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one species, that is, a new genus, comes to supplant an old genus, belong-
ing to the same family. But it must often have happened that a new species
belonging to some one group has seized on the place occupied by a species
belonging to a distinct group, and thus have caused its extermination. If
many allied forms be developed from the successful intruder, many will
have to yield their places; and it will generally be the allied forms, which
will suffer from some inherited inferiority in common. But whether it be
species belonging to the same or to a distinct class, which have yielded their
places to other modified and improved species, a few of the suff"erers may
often be preser\'ed for a long time, from being fitted to some peculiar line
of life, or from inhabiting some distant and isolated station, where they
will have escaped severe competition. For instance, some species of Trigonia,
a great genus of shells in the secondar)^ formations, survive in the Australian
seas; and a few members of the great and almost extinct group of Ganoid
fishes still inhabit our fresh waters. Therefore, the utter extinction of a group
is generally, as we have seen, a slower process than its production.

With respect to the apparently sudden extermination of whole famihes
or orders, as of Trilobites at the close of the palaeozoic period, and of Am-
monites at the close of the secondan- period, we must remember what has
been already said on the probable wide inter\'als of time between our con-
secutive formations; and in these intervals there may have been much slow
extermination. Moreover, when, by sudden immigration or by unusually
rapid development, many species of a new group have taken possession
of an area, many of the older species will have been exterminated in a
correspondingly rapid manner; and the forms which thus yield their places
will commonly be alHed, for they will partake of the same inferiority in

Thus, as it seems to me, the manner in which single species and whole
groups of species become extinct accords well with the theor)' of natural


selection. We need not marvel at extinction; if we must marvel, let it be a
our own presumption in imagining for a moment that we understand th(
many complex contingencies on which the existence of each species depends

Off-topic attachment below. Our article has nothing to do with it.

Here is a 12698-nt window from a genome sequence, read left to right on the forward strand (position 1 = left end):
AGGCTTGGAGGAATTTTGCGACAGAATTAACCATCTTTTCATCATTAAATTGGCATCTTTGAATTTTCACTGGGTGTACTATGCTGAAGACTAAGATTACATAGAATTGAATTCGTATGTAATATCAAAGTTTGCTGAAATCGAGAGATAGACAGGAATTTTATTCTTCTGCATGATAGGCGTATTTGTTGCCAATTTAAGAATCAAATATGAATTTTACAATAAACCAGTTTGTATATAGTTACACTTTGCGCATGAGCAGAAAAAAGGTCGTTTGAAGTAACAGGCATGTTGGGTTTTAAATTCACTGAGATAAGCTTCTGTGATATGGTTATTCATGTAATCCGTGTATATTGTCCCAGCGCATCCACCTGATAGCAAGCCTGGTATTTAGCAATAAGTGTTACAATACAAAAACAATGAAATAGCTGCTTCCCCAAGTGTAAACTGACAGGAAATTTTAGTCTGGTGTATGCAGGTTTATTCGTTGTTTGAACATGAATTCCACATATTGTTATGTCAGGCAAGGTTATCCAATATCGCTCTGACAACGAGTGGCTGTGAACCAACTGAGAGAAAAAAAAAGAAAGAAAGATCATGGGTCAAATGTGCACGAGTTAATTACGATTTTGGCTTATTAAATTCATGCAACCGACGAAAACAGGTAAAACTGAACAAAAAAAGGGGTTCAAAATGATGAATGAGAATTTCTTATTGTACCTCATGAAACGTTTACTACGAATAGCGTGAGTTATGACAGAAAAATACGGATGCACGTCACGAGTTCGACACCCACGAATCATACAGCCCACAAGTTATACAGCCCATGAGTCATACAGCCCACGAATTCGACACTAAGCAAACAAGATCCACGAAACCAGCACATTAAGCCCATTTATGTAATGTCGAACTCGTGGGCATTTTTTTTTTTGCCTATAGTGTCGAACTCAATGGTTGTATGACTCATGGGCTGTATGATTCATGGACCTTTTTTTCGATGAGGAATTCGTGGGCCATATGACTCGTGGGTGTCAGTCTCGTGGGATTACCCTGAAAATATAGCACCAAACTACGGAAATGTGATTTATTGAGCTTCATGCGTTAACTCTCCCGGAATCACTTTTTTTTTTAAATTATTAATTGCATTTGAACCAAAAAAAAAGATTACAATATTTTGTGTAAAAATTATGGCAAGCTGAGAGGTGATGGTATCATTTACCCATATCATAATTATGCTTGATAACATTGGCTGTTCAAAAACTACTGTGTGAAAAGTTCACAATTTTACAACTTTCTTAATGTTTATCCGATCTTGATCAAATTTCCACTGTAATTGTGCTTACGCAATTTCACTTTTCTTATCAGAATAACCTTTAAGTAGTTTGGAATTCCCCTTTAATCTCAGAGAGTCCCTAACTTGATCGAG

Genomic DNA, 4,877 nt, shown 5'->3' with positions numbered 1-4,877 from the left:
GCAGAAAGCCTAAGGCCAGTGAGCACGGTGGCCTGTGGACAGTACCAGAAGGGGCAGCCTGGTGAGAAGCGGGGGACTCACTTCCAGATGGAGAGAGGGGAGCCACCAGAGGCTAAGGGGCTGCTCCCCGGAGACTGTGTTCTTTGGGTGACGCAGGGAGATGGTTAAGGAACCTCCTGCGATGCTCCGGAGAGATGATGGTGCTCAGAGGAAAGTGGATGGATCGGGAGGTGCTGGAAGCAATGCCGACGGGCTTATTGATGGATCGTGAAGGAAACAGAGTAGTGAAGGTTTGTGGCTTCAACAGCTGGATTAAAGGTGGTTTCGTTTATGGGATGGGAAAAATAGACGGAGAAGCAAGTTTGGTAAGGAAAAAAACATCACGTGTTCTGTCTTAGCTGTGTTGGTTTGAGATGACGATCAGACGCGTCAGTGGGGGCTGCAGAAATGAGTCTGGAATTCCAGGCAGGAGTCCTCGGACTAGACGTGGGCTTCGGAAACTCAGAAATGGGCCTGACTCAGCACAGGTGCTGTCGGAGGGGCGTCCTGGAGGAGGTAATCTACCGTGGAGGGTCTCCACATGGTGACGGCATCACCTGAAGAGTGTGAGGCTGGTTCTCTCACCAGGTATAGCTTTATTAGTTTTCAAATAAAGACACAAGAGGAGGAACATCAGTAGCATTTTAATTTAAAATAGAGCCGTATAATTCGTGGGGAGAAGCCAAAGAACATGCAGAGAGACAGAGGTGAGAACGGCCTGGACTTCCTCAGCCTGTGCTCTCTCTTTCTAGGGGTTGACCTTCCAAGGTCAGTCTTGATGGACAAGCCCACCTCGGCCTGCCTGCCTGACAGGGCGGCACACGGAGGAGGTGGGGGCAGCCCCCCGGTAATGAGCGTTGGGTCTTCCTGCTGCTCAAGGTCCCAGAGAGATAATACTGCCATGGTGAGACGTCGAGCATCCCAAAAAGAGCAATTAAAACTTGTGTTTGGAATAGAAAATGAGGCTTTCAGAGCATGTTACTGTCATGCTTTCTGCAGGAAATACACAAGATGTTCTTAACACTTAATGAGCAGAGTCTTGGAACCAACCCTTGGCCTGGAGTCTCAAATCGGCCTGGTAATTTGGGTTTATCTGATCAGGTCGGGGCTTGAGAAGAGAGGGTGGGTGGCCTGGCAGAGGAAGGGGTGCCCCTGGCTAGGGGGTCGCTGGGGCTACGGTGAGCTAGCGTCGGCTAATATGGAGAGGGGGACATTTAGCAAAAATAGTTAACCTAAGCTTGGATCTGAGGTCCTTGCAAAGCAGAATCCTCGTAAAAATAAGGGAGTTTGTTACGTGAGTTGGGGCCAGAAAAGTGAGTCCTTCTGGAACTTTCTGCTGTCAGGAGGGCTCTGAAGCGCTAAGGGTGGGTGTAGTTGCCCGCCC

If we forget for an instant that each species tends to increase inordinately
and that some check is always in action, yet seldom perceived by us, the
whole economy of nature will be utterly obscured. Whenever we can pre
cisely say why this species is more abundant in individuals than that; wh^
this species and not another can be naturalized in a given country; then
and not until then, we may justly feel surprise why we cannot account foi
the extinction of any particular species or group of species.


Scarcely any palseontological discovery is more striking than the fact that^
the forms of life change almost simultaneously throughout the world. Thus'
our European Chalk formation can be recognized in many distant regions,
under the most different climates, where not a fragment of the mineral
chalk itself can be found; namely in North America, in equatorial South
America, in Tierra del Fuego, at the Cape of Good Hope, and in the penin-
sula of India. For at these distant points, the organic remains in certain
beds present an unmistakable resemblance to those of the Chalk. It is not
that the same species are met with; for in some cases not one species is
identically the same; but they belong to the same families, genera, and sec-
tions of genera, and sometimes are similarly characterized in such trifling
points as mere superficial sculpture. Moreover, other forms, which are not
found in the Chalk of Europe, but which occur in the formations either
above or below, occur in the same order at these distant points of the world.
In the several successive palaeozoic formations of Russia, Western Europe,
and North America, a similar parallelism in the forms of life has been ob-
served by several authors; so it is, according to Lyell, with the European
and North American tertiary deposits. Even if the few fossil species which
are common to the Old and New Worlds were kept wholly out of view, the
general parallelism in the successive forms of life, in the palaeozoic and
tertiary stages, would still be manifest, and the several formations could j
be easily correlated.

These observations, however, relate to the marine inhabitants of the
world : we have not sufficient data to judge whether the productions of the
land and of fresh water at distant points change in the same parallel manner.
We may doubt whether they have thus changed: if the Megatherium,
Mylodon, Macrauchenia, and Toxodon had been brought to Europe from i
La Plata, without any information in regard to their geological position,
no one would have suspected that they had co-existed with sea-shells all
still living; but as these anomalous monsters co-existed with the Masto-
don and Horse, it might at least have been inferred that they had lived dur-
ing one of the later tertiary stages.


When the marine forms of life are spoken of as having changed simul-
taneously throughout the world, it must not be supposed that this expression
relates to the same year, or to the same century, or even that it has a very
strict geological sense; for if all the marine animals now living in Europe,
and all those that lived in Europe during the pleistocene period (a very re-
mote period as measured by years, including the whole glacial epoch) were
compared with those now existing in South America or in Australia, the
most skilful naturalist would hardly be able to say whether the present or
the pleistocene inhabitants of Europe resembled most closely those of the
southern hemisphere. So, again, several highly competent observers main-
tain that the existing productions of the United States are more closely
related to those which lived in Europe during certain late tertiary stages,
than to the present inhabitants of Europe; and if this be so, it is evident